Thet rived the Rebel line asunder?
’Tain’t right to hev the young go fust,
  All throbbin’ full o’ gifts an’ graces,
Leavin’ life’s paupers dry ez dust
  To try an’ make b’lieve fill their places:        140
Nothin’ but tells us wut we miss;
  Ther’s gaps our lives can’t never fay in;
An’ thet world seems so fur from this
  Lef’ for us loafers to grow gray in!
My eyes cloud up for rain; my mouth        145
  Will take to twitchin’ roun’ the corners:
I pity mothers, tu, down South,
  For all they sot among the scorners;
I ’d sooner take my chance to stan’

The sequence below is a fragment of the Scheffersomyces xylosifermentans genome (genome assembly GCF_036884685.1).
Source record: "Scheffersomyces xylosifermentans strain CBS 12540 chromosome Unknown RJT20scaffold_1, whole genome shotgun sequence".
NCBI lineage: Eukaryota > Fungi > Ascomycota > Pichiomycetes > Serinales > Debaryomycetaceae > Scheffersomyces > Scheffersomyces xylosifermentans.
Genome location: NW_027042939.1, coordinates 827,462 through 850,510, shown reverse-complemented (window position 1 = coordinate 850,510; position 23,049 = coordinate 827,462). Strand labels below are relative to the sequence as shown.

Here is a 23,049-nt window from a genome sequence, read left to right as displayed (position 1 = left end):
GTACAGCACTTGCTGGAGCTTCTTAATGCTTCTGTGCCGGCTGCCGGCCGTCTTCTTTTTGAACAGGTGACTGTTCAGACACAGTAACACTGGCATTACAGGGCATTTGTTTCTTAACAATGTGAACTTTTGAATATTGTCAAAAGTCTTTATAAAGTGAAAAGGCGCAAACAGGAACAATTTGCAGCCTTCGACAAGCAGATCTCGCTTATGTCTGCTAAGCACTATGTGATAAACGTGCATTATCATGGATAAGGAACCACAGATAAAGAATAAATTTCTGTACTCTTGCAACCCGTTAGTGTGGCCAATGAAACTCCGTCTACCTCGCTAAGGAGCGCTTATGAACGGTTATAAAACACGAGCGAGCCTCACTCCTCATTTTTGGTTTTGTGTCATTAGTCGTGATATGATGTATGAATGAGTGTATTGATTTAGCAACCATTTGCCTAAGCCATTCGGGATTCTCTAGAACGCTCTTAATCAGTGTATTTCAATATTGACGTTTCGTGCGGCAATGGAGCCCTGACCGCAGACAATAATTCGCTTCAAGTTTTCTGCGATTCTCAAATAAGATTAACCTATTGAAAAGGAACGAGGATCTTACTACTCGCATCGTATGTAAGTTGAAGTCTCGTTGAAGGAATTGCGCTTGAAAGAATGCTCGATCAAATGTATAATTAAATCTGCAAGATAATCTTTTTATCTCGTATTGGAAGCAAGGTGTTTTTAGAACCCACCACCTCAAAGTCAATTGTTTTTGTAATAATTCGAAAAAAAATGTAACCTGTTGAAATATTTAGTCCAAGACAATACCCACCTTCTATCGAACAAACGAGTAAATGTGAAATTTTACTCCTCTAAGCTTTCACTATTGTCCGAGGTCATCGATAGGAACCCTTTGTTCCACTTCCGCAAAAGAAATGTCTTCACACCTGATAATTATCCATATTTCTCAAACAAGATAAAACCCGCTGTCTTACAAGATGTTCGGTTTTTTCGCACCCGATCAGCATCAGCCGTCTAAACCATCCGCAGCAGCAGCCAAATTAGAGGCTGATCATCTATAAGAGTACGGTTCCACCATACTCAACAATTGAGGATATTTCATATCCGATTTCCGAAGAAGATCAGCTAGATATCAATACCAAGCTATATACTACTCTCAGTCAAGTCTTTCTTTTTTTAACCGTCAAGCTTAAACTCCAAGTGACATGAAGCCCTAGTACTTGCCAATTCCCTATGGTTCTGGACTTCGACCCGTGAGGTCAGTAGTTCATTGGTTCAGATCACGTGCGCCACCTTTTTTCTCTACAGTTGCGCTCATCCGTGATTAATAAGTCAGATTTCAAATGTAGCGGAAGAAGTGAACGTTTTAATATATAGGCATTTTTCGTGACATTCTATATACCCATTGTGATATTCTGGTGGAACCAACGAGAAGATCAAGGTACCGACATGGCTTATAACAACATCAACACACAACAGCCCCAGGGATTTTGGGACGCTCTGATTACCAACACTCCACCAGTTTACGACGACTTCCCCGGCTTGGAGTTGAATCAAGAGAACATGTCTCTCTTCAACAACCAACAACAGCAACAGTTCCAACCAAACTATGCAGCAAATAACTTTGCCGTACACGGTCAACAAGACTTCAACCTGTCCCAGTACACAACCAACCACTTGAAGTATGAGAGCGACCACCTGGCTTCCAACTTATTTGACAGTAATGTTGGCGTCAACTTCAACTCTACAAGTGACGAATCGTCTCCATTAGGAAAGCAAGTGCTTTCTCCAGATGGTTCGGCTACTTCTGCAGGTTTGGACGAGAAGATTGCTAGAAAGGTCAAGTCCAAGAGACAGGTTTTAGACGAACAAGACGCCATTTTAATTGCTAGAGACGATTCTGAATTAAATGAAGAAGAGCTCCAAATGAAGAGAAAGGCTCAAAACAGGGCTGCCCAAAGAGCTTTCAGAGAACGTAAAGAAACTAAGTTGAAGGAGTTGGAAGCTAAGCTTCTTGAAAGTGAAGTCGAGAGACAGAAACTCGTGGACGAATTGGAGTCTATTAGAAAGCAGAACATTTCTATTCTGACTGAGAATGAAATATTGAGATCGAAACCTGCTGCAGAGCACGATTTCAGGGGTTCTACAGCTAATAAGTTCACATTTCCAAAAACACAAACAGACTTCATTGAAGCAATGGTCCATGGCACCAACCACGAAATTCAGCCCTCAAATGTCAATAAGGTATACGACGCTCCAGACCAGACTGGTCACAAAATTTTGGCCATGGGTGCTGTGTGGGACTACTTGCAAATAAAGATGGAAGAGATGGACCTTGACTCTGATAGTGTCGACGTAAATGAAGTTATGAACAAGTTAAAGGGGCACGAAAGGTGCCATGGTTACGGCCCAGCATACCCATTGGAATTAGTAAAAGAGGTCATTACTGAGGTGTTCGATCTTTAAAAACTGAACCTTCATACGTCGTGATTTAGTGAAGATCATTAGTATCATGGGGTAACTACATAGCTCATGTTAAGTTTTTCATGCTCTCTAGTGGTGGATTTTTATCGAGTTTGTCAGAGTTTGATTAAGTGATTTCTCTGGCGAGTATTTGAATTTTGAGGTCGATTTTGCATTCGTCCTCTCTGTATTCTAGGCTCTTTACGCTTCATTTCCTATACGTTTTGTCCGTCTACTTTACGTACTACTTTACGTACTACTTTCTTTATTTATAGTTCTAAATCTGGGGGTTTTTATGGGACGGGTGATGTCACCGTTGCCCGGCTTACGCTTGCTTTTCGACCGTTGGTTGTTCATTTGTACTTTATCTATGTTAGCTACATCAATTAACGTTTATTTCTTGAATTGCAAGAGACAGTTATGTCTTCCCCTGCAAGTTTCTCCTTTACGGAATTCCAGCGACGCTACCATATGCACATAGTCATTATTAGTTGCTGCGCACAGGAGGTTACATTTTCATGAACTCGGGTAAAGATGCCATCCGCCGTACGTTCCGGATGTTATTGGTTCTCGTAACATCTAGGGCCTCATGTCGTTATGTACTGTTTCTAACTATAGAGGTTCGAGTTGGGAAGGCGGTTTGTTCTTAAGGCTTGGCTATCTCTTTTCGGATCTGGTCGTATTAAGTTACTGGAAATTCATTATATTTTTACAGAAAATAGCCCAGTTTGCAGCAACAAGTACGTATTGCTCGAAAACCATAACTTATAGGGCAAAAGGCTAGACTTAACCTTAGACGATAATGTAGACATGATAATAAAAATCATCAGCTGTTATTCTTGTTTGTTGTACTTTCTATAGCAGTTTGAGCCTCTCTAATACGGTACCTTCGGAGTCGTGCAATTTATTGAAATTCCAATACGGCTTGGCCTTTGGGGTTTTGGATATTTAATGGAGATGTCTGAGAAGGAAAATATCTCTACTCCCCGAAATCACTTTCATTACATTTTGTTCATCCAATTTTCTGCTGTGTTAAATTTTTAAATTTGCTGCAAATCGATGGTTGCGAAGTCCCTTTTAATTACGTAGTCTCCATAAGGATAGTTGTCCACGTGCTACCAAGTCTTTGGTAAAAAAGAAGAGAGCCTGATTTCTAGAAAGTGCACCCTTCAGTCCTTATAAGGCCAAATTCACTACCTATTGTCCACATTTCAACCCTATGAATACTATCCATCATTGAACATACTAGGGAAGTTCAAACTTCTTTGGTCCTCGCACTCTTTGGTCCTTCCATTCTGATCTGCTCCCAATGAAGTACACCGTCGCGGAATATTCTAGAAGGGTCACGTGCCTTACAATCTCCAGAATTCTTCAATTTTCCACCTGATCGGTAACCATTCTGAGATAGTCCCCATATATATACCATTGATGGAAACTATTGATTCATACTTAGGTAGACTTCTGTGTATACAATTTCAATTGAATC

At Jedgment where your meanest slave is,        150
Than at God’s bar hoi’ up a han’
  Ez drippin’ red ez yourn, Jeff Davis!
Come, Peace! not like a mourner bowed
  For honor lost an’ dear ones wasted,
But proud, to meet a people proud,        155
  With eyes that tell o’ triumph tasted!
Come, with han’ grippin’ on the hilt,
  An’ step thet proves ye Victory’s daughter!
Longin’ for you, our sperits wilt
  Like shipwrecked men’s on raf’s for water.        160
Come, while our country feels the lift
  Of a gret instinct shoutin’ “Forwards!”
An’ knows thet freedom ain’t a gift
  Thet tarries long in han’s o’ cowards!
Come, sech ez mothers prayed for, when        165
  They kissed their cross with lips thet quivered,
An’ bring fair wages for brave men,
  A nation saved, a race delivered!